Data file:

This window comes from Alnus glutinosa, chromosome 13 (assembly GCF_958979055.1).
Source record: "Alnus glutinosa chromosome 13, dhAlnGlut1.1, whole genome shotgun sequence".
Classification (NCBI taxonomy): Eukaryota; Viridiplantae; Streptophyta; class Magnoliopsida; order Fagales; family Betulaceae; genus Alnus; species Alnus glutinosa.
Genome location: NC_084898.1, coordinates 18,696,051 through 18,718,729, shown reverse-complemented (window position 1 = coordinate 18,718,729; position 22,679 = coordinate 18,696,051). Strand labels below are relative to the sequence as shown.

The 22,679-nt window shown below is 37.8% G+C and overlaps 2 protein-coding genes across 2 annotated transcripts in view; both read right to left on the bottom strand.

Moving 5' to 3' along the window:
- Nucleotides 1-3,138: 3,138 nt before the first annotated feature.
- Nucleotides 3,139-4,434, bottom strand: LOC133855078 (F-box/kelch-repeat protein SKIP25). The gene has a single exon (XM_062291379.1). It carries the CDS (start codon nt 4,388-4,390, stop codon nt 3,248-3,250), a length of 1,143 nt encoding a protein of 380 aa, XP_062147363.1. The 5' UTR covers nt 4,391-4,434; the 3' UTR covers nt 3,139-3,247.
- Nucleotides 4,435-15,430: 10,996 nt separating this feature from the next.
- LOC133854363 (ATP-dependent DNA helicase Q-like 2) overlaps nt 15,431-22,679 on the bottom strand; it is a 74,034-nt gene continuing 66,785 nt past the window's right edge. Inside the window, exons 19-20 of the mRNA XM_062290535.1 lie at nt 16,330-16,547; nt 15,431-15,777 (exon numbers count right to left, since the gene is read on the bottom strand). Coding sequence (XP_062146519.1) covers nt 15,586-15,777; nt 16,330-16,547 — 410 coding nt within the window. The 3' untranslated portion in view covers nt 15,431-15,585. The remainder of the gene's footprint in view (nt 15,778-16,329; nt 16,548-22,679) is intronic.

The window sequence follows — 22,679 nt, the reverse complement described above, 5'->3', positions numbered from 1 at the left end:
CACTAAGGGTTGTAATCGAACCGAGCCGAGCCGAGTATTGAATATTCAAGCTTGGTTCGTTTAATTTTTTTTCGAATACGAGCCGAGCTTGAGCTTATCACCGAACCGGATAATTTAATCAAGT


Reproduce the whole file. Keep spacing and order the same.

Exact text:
This window comes from Alnus glutinosa, chromosome 13 (assembly GCF_958979055.1).
Source record: "Alnus glutinosa chromosome 13, dhAlnGlut1.1, whole genome shotgun sequence".
Classification (NCBI taxonomy): Eukaryota; Viridiplantae; Streptophyta; class Magnoliopsida; order Fagales; family Betulaceae; genus Alnus; species Alnus glutinosa.
Genome location: NC_084898.1, coordinates 18,696,051 through 18,718,729, shown reverse-complemented (window position 1 = coordinate 18,718,729; position 22,679 = coordinate 18,696,051). Strand labels below are relative to the sequence as shown.

The 22,679-nt window shown below is 37.8% G+C and overlaps 2 protein-coding genes across 2 annotated transcripts in view; both read right to left on the bottom strand.

Moving 5' to 3' along the window:
- Nucleotides 1-3,138: 3,138 nt before the first annotated feature.
- Nucleotides 3,139-4,434, bottom strand: LOC133855078 (F-box/kelch-repeat protein SKIP25). The gene has a single exon (XM_062291379.1). It carries the CDS (start codon nt 4,388-4,390, stop codon nt 3,248-3,250), a length of 1,143 nt encoding a protein of 380 aa, XP_062147363.1. The 5' UTR covers nt 4,391-4,434; the 3' UTR covers nt 3,139-3,247.
- Nucleotides 4,435-15,430: 10,996 nt separating this feature from the next.
- LOC133854363 (ATP-dependent DNA helicase Q-like 2) overlaps nt 15,431-22,679 on the bottom strand; it is a 74,034-nt gene continuing 66,785 nt past the window's right edge. Inside the window, exons 19-20 of the mRNA XM_062290535.1 lie at nt 16,330-16,547; nt 15,431-15,777 (exon numbers count right to left, since the gene is read on the bottom strand). Coding sequence (XP_062146519.1) covers nt 15,586-15,777; nt 16,330-16,547 — 410 coding nt within the window. The 3' untranslated portion in view covers nt 15,431-15,585. The remainder of the gene's footprint in view (nt 15,778-16,329; nt 16,548-22,679) is intronic.

The window sequence follows — 22,679 nt, the reverse complement described above, 5'->3', positions numbered from 1 at the left end:
CACTAAGGGTTGTAATCGAACCGAGCCGAGCCGAGTATTGAATATTCAAGCTTGGTTCGTTTAATTTTTTTTCGAATACGAGCCGAGCTTGAGCTTATCACCGAACCGGATAATTTAATCAAGT